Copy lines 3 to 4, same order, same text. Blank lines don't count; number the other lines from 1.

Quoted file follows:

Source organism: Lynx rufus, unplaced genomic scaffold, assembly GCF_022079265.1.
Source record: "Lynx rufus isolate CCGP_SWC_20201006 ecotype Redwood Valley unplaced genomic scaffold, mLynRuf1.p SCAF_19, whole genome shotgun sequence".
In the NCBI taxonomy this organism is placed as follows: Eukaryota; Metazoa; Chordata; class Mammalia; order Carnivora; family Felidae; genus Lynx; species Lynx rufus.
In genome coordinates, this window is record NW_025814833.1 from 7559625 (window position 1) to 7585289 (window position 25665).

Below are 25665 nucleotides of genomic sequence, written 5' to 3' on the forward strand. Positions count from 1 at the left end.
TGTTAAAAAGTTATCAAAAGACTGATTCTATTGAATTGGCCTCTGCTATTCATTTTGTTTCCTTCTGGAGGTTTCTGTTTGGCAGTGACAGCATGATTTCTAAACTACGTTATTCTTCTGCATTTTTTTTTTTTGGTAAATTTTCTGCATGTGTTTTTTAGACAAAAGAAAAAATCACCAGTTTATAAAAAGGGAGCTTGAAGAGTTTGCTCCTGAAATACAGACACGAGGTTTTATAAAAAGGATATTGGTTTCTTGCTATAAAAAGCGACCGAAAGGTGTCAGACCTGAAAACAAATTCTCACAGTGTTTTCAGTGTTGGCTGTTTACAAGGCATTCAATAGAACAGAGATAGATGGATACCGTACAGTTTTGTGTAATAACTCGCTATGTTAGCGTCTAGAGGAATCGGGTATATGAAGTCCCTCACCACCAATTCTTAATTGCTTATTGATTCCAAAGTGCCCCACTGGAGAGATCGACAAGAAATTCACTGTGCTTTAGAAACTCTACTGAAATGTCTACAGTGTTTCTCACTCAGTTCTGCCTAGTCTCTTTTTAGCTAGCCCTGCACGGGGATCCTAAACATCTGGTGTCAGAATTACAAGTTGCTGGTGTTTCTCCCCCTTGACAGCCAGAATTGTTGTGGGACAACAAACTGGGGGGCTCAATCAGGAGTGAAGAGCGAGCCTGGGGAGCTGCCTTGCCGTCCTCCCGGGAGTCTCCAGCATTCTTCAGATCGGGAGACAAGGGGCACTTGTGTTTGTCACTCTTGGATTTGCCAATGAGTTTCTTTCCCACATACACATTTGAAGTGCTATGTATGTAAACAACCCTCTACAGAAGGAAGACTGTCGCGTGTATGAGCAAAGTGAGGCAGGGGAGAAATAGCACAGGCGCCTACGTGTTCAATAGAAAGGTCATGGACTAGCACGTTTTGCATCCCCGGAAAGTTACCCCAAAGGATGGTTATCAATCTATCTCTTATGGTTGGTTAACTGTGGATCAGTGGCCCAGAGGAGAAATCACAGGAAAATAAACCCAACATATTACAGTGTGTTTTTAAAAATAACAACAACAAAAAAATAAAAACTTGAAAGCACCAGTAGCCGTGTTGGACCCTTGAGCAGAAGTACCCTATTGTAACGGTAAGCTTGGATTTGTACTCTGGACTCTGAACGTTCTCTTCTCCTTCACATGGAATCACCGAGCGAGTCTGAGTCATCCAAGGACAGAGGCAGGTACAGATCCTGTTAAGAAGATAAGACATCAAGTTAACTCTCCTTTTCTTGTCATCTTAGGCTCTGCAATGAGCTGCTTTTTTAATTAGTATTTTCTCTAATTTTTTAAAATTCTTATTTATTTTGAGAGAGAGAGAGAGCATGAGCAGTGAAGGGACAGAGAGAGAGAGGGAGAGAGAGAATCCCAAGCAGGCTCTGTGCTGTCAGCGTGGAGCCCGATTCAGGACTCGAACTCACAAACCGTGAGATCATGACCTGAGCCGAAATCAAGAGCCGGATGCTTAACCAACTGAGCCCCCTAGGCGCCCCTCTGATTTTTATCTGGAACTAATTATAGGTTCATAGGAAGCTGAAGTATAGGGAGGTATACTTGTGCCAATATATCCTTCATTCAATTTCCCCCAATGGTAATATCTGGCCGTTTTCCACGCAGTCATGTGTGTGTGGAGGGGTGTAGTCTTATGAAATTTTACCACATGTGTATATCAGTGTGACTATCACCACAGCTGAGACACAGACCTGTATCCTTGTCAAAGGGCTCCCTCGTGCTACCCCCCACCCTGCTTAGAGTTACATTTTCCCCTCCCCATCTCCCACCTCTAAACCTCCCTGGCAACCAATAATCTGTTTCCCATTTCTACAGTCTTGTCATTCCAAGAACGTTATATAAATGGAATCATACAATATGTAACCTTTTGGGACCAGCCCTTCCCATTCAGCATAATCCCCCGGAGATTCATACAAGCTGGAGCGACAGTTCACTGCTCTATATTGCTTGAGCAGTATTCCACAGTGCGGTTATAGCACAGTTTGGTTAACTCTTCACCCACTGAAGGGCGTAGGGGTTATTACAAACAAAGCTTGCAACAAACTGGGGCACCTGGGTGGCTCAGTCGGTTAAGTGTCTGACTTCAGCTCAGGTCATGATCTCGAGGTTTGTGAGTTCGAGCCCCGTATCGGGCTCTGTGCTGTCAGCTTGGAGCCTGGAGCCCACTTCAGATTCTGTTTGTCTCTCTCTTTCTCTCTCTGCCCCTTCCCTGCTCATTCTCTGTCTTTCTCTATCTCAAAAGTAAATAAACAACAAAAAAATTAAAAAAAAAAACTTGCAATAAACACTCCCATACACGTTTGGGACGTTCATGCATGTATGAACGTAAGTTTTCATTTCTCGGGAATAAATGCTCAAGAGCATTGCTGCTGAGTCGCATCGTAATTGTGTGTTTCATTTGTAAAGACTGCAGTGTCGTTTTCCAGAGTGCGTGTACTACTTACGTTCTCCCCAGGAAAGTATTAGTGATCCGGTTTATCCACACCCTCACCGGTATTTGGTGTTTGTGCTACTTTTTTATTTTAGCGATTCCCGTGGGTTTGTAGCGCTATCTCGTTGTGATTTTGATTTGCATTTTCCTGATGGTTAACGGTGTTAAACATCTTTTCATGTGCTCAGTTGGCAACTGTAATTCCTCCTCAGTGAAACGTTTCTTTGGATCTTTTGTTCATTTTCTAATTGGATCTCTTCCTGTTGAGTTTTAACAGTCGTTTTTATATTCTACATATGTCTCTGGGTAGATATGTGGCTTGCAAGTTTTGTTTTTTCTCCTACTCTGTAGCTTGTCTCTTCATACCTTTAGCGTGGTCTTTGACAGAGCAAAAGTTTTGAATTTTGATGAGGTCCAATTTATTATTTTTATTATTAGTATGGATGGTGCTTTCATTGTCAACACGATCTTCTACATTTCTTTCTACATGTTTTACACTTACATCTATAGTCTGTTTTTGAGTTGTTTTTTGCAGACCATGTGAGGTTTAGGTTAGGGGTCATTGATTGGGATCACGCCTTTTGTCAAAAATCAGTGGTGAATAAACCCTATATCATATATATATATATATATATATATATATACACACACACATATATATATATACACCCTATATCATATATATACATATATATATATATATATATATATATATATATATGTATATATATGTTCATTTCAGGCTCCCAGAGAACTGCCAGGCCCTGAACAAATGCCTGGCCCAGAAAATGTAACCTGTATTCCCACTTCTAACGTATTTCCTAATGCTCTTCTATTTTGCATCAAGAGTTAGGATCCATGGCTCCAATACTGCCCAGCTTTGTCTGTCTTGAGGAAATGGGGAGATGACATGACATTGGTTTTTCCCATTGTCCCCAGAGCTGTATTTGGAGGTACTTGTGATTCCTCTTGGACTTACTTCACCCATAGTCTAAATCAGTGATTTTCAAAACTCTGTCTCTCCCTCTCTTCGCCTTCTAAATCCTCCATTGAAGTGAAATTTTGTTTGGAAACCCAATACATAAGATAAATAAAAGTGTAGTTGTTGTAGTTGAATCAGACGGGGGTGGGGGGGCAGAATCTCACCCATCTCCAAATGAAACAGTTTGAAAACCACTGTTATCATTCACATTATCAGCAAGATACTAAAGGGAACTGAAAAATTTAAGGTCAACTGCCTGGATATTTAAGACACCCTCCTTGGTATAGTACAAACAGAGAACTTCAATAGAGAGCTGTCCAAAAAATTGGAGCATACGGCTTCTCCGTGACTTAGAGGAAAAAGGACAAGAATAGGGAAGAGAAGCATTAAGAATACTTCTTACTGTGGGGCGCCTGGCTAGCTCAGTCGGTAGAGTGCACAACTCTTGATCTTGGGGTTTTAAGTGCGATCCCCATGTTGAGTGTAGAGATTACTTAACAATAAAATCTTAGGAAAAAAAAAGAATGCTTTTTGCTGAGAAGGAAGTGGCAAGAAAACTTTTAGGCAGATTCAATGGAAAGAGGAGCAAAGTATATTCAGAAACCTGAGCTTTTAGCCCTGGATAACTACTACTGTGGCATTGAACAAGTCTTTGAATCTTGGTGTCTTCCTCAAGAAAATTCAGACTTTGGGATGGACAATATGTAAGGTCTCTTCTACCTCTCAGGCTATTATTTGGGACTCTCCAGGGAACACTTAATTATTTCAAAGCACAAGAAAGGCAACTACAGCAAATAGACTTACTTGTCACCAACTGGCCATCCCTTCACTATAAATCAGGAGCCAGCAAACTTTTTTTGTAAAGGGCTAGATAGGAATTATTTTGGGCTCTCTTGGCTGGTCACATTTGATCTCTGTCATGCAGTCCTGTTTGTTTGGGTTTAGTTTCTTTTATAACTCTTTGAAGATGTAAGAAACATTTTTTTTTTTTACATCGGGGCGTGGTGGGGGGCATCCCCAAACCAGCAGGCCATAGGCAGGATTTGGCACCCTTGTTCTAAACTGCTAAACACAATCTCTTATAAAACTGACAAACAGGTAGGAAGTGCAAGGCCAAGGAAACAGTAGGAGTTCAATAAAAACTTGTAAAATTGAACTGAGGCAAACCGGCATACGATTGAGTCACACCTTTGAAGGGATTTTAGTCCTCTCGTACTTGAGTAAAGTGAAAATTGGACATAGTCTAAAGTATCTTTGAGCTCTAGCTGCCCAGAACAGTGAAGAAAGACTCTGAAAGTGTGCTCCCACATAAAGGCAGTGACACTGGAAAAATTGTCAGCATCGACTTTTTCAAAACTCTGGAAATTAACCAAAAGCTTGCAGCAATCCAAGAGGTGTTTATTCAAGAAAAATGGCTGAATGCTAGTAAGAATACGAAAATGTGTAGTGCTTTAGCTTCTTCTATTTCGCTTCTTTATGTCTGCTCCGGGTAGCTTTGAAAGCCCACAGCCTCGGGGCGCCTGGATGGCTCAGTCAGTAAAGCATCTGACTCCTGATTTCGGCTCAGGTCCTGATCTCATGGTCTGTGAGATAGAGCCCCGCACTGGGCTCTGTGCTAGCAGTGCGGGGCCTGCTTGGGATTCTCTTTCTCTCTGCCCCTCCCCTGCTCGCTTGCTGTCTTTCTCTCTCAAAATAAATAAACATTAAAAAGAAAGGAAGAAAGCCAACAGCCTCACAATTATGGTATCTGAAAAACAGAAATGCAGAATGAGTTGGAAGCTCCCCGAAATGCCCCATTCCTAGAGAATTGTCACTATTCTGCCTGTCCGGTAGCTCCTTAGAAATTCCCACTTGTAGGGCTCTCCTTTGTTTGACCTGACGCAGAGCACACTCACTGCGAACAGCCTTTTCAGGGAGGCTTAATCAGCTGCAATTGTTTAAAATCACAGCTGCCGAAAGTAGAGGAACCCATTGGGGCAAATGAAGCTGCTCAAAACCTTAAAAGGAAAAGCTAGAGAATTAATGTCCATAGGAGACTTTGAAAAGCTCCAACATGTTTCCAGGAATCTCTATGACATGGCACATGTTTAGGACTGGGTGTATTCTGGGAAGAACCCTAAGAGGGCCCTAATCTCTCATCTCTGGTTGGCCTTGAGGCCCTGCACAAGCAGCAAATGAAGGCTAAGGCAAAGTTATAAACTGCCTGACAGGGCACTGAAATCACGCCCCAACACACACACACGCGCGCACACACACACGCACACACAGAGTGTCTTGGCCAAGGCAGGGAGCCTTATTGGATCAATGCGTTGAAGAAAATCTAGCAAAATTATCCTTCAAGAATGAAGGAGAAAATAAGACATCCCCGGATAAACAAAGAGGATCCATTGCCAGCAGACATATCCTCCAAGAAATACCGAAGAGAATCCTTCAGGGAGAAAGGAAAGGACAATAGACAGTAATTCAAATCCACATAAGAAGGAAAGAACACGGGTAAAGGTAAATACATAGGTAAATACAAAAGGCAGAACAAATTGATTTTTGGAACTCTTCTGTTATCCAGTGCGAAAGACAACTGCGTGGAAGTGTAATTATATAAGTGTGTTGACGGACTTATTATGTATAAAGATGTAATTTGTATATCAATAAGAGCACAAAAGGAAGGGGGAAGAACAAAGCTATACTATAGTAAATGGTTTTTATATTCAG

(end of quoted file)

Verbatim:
In the NCBI taxonomy this organism is placed as follows: Eukaryota; Metazoa; Chordata; class Mammalia; order Carnivora; family Felidae; genus Lynx; species Lynx rufus.
In genome coordinates, this window is record NW_025814833.1 from 7559625 (window position 1) to 7585289 (window position 25665).